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View the current 2018 NCSRP-funded research projects and progress reports.

RESEARCH HIGHLIGHTS

15 years of Teamwork: The North Central Soybean Entomology Research and Extension Group Receives a Major IPM Award
Wed - May 16, 2018
The contributions of the North Central Soybean Entomology Research and Extension Team was recognized with an International Integrated Pest Management Award of Excellence at the 9th International IPM Symposium held recently in Baltimore, Maryland.

Kelley Tilmon, entomologist at Ohio State University and current team leader, described how the group formed as a response to the soybean aphid (Aphis glycines) detected in the north-central region in the year 2000. At that time the aphid was quickly spreading throughout the region as a truly devastating pest. Thresholds and even biological information were completely lacking and immediate action was needed.

With emergency checkoff funding provided by the North Central Research Program, the group developed an IPM economic threshold (ET) that came to be adopted by all U.S. states and Canadian provinces that have soybean aphid. The ET triggers insecticide application only if the value of predicted yield damage from pest scouting is expected to exceed the cost of pest control. Economists estimate that the work has provided  $1.34 billion of benefit to farmers from  2003 to the present.

With sustained farmer support from the NCSRP and state soybean checkoff programs, which helped leverage additional funds from federal and university sources, the  group was able to quickly develop effective methods to scout for the soybean aphid, characterize aphid biotypes, and identify sources of aphid resistance in soybean.

To date, six soybean aphid resistance genes have been discovered in soybean germplasm (named Rag1-6).  Efforts are now focused on developing lines with all combinations of Rag1, Rag2, Rag3, Rag4, and Rag6. The University of Illinois is commercializing four soybean varieties with Rag2, one variety with Rag1, and one variety with Rag1 and Rag2 combined. These varieties are being marketed under the Illini Brand by the Baird Seed Company (bairdseed.com). Aphid resistant varieties are also available from other sources. Check with your seed dealer and in seed catalogues about the availability of aphid resistant varieties (Rag) in your area.

Several promising biological control agents against soybean aphid have been evaluated and released. Three aphid parasitoids Aphelinus certus, A. glycinis and A. rhamni, are being monitored regionally to assess their cold-hardiness and their effectiveness in suppressing soybean aphid.

Since 2017, the interdisciplinary team of 18 research and extension scientists in 12 states has focused on both existing and emerging insect problems and opportunities in soybean, including work on stink bugs, thrips, aphids, and pollinators. Soybean producers will benefit from a proactive approach to these emerging insect issues. For example, economically damaging populations of native stink bugs are becoming more common in several states, and the introduced brown marmorated stink bug is spreading rapidly in the Midwest. Two publications have been released from the stink bug work:  Stink Bugs on Soybean in the North Central Region (NCSRP, 2017) and Identification, Biology, Impacts, and Management of Stink Bugs of Soybean and Corn in the Midwestern United States (Journal of Integrated Pest Management, 2017).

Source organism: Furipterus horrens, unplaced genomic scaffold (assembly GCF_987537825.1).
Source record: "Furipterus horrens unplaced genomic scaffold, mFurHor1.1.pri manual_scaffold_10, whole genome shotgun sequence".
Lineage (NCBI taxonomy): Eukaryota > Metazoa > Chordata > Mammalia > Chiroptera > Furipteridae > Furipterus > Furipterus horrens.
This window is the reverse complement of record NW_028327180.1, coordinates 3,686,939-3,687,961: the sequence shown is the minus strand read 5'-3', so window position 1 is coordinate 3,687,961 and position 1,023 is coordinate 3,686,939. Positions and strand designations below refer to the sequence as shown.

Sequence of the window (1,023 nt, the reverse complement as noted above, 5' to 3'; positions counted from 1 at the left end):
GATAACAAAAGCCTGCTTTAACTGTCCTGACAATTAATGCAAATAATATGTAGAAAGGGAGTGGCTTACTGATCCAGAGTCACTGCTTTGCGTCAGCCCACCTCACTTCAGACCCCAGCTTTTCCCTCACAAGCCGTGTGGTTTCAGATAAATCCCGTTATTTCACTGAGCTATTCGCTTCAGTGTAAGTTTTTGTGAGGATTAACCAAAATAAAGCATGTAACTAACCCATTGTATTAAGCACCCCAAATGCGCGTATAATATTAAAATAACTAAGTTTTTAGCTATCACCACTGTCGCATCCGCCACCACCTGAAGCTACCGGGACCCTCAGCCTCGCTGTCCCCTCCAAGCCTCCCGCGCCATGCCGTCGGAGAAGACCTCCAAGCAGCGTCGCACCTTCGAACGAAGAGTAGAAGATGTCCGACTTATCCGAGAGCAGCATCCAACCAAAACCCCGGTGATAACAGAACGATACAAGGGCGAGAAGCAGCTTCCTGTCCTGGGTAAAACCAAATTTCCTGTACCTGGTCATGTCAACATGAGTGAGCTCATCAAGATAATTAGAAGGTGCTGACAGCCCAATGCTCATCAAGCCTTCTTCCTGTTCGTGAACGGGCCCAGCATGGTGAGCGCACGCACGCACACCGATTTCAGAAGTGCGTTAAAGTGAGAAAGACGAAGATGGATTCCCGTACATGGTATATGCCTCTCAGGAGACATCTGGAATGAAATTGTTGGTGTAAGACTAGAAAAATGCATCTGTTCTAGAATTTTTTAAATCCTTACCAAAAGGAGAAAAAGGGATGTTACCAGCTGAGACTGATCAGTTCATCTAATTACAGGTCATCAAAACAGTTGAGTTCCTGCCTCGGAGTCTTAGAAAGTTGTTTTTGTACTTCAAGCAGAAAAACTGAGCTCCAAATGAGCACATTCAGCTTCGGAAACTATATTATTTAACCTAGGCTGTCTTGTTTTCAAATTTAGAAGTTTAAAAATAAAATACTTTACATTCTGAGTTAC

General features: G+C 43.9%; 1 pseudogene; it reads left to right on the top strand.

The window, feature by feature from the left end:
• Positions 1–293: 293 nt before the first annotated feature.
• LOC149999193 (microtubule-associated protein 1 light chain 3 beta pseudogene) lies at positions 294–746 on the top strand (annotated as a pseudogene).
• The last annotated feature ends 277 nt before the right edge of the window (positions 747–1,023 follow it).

Another insect, thrips, that have always been present in soybean at low levels have new damage potential as vectors of soybean vein necrosis virus. See Soybean Vein Necrosis Virus (NCSRP/Crop Protection Network) for more information on this pest/disease relationship.  

There is increasing evidence that soybean yield increases when plants are visited by pollinators, despite being self-fertilizing. This improvement varies between 6% to 18% depending upon type of pollinators present. Members of the North Central Entomology Research and Extension group are developing tactics to conserve pollinators in soybean without sacrificing good pest management.

What unites all of these projects is a strong collaborative multistate approach, a sustained based of soybean checkoff funding, and a strong extension and outreach mission with budgeted extension projects, including award-winning videos, field guides, and many other extension services.

Here are some of the resources on soybean aphid and other soybean insect pests developed by the North Central Soybean Entomology Research and Extension Team
 
Biology and Economics of Recommendations for Insecticide-Based Management of Soybean Aphid - Plant Health Progress
The Effectiveness of Neonicotinoid Seed Treatments in Soybean - Purdue University,  2016
Scouting for Soybean Aphid - University of Minnesota, 2015
A Visual Guide to Counting Soybean Aphid - North Central Soybean Research Program, 2014
Soybean Aphid Field Guide - North Central Soybean Research Program, 2013
Update on Soybean Aphid Biological Control. Webinar, Plant Management Network,  2014
Host Plant Resistance for Soybean Aphid. Webinar, Plant Management Network, 2014
Management Recommendations for Soybean Aphid in the United States. Journal of Integrated Pest Management, 2012
Biology of the soybean aphid, Aphis glycines, in the United States. Journal of Integrated Pest Management, 2011

Stink Bugs on Soybean in the North Central Region - North Central Soybean Research Program, USDA, and land-grant universities in the north-central region, 2017
Identification, Biology, Impacts, and Management of Stink Bugs of Soybean and Corn in the Midwestern United States, Journal of Integrated Pest Management, 2017.
View the slide set from Kelley Tilmon's talk at the 9th International IPM Symposium